Why Public Charter Schools Must Become Even More Innovative

November 02, 2015
Report - Why Public Charter Schools Must Become Even More Innovative

In their first 24 years, public charter schools have demonstrated that they can be a significant force for improvement in U.S. public education. Since the passage of the first charter school law in Minnesota in 1992, the sector has spawned more than 6,700 new public charter schools serving 2.9 million students in 43 states and Washington, D.C.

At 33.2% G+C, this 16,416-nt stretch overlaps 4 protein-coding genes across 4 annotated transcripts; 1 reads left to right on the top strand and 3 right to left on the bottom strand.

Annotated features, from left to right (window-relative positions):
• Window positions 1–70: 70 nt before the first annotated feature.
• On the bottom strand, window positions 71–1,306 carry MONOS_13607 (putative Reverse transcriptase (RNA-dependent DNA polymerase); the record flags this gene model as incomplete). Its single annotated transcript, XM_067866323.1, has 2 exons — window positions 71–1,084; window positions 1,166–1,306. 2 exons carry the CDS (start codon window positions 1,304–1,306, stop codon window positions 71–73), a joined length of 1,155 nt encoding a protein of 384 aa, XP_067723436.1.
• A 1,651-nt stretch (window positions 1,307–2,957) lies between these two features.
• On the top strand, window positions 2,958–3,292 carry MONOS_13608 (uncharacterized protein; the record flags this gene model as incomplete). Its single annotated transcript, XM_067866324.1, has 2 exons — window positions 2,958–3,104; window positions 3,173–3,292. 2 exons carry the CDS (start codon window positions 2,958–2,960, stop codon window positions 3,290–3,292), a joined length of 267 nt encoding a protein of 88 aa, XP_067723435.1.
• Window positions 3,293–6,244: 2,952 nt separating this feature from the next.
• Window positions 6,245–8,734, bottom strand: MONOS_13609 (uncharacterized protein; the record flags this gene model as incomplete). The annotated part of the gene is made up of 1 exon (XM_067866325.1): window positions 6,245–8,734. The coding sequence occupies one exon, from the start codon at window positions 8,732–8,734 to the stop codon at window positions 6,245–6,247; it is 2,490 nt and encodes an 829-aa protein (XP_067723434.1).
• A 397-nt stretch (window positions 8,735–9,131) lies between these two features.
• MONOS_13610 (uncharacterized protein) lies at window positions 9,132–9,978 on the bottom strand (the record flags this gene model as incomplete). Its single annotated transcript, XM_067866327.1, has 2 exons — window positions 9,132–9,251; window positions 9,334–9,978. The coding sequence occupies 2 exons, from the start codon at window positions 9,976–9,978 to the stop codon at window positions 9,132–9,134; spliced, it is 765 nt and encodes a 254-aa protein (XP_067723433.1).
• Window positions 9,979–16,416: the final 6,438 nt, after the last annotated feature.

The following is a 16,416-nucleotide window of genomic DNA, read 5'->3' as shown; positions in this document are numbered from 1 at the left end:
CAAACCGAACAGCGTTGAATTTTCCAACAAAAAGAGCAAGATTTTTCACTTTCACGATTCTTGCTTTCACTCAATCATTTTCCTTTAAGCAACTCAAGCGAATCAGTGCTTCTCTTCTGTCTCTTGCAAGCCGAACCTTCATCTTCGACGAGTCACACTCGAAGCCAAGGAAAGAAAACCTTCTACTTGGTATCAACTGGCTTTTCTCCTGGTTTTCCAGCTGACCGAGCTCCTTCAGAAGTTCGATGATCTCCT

Despite successful growth in numbers and quality, the charter sector faces future challenges: further improving student achievement; serving more students with disabilities, English language learners (ELLs), and other underserved populations; and building the capacity to serve the 1 million-plus students already on waiting lists and the millions more who deserve higher-quality education. Public charter schools will not meet these challenges by doing more of the same. Instead, the sector needs a new wave of innovation to capitalize on the enormous potential that charter schools have to improve public education substantially for U.S. students. Simply put, the sector needs to be better, broader, and bigger.